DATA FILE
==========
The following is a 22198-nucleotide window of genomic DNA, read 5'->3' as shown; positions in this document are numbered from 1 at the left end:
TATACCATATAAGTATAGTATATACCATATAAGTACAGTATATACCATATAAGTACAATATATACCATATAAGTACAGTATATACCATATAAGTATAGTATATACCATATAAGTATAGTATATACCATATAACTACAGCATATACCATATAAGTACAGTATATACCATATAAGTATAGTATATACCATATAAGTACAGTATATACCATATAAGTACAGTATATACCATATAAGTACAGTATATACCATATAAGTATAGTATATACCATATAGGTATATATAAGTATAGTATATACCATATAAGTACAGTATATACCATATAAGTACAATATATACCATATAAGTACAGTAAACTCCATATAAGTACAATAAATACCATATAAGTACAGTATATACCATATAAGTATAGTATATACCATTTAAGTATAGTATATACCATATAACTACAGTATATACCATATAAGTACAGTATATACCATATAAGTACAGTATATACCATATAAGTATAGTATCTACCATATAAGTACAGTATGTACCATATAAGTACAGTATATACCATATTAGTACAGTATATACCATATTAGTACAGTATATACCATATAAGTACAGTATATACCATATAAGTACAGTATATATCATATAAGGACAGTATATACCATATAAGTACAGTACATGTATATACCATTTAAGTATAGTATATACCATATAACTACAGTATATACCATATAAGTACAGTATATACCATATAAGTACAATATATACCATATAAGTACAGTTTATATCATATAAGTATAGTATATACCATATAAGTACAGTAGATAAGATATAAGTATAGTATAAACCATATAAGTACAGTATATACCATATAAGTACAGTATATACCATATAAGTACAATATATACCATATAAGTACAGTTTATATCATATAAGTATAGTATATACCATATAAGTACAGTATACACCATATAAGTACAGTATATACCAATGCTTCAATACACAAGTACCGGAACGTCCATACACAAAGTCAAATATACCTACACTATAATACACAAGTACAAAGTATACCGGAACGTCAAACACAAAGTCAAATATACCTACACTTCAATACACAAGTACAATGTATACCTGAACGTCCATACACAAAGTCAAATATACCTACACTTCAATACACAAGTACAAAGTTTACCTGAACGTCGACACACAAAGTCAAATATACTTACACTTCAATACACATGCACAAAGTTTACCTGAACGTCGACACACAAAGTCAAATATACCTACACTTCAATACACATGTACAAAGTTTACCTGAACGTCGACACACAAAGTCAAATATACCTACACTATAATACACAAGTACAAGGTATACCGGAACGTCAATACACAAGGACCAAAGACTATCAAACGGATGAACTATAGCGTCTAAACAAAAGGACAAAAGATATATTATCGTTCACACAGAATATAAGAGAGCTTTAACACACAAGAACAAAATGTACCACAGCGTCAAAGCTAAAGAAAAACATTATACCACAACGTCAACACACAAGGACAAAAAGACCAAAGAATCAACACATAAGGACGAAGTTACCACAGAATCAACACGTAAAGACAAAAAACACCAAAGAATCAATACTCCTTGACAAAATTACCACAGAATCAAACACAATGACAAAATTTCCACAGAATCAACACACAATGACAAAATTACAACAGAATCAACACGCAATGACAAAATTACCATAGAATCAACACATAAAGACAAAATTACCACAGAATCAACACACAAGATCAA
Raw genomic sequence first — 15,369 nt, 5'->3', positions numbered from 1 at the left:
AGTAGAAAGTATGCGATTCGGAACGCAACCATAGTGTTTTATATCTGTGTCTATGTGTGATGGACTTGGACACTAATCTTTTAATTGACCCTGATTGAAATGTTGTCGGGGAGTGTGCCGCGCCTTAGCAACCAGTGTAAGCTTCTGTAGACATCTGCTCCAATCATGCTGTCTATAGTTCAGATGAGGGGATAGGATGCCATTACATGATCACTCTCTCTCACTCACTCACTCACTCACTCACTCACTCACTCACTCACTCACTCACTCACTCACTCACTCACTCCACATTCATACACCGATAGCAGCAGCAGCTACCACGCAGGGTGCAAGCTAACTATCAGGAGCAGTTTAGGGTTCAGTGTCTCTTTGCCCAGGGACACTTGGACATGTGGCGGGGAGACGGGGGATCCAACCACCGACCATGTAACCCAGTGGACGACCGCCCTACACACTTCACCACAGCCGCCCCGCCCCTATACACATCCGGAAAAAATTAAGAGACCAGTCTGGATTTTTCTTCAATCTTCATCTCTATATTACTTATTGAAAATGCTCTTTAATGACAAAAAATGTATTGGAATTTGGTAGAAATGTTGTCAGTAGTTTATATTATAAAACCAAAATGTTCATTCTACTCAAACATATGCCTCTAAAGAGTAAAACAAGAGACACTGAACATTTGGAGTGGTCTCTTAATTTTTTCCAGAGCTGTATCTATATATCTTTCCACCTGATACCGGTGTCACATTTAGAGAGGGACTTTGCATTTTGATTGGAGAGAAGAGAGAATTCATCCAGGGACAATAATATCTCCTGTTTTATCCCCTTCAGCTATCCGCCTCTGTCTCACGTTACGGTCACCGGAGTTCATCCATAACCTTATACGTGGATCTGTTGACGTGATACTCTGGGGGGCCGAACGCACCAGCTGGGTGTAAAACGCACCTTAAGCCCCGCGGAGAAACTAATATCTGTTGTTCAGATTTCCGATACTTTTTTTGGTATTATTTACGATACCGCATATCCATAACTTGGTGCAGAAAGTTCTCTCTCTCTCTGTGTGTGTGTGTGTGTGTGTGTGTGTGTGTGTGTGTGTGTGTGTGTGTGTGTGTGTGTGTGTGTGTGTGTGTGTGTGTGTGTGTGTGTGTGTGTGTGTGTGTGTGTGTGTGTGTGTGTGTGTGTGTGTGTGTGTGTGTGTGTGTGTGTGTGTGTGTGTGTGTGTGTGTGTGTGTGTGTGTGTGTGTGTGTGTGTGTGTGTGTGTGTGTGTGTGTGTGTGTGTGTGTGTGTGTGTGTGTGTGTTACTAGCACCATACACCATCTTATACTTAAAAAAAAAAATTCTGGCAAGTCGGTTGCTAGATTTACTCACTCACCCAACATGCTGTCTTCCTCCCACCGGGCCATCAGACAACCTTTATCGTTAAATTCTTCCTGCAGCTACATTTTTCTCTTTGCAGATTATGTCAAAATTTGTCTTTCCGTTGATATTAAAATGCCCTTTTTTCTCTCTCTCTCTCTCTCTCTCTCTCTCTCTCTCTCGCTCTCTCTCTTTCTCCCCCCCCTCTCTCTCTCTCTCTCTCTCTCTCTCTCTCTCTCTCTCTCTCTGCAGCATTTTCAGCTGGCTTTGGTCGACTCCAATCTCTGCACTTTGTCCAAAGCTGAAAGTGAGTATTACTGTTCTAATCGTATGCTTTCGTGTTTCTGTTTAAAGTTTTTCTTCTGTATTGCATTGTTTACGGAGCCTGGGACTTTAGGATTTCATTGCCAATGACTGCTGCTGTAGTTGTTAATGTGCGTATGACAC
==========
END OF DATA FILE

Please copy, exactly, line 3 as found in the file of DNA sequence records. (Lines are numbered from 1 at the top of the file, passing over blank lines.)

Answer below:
Raw genomic sequence first — 15,369 nt, 5'->3', positions numbered from 1 at the left: